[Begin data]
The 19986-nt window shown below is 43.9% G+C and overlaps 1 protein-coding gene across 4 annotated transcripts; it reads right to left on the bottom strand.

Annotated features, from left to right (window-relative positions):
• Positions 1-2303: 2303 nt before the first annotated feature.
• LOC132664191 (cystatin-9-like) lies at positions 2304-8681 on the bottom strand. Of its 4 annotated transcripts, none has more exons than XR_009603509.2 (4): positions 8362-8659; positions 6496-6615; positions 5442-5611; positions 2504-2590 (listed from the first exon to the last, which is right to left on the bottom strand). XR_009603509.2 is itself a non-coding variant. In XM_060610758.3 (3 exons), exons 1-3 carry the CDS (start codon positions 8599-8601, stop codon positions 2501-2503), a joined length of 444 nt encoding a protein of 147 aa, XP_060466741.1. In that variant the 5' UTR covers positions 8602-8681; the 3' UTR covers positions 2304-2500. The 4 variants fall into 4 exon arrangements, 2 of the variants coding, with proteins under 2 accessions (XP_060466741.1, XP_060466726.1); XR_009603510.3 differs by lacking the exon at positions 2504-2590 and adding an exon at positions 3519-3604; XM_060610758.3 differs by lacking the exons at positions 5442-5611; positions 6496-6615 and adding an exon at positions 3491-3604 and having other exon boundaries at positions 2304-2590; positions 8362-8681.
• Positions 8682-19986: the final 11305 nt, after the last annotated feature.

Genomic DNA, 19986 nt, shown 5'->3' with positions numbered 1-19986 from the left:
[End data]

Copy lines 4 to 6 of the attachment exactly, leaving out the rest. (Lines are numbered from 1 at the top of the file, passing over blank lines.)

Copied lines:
• LOC132664191 (cystatin-9-like) lies at positions 2304-8681 on the bottom strand. Of its 4 annotated transcripts, none has more exons than XR_009603509.2 (4): positions 8362-8659; positions 6496-6615; positions 5442-5611; positions 2504-2590 (listed from the first exon to the last, which is right to left on the bottom strand). XR_009603509.2 is itself a non-coding variant. In XM_060610758.3 (3 exons), exons 1-3 carry the CDS (start codon positions 8599-8601, stop codon positions 2501-2503), a joined length of 444 nt encoding a protein of 147 aa, XP_060466741.1. In that variant the 5' UTR covers positions 8602-8681; the 3' UTR covers positions 2304-2500. The 4 variants fall into 4 exon arrangements, 2 of the variants coding, with proteins under 2 accessions (XP_060466741.1, XP_060466726.1); XR_009603510.3 differs by lacking the exon at positions 2504-2590 and adding an exon at positions 3519-3604; XM_060610758.3 differs by lacking the exons at positions 5442-5611; positions 6496-6615 and adding an exon at positions 3491-3604 and having other exon boundaries at positions 2304-2590; positions 8362-8681.
• Positions 8682-19986: the final 11305 nt, after the last annotated feature.

Genomic DNA, 19986 nt, shown 5'->3' with positions numbered 1-19986 from the left: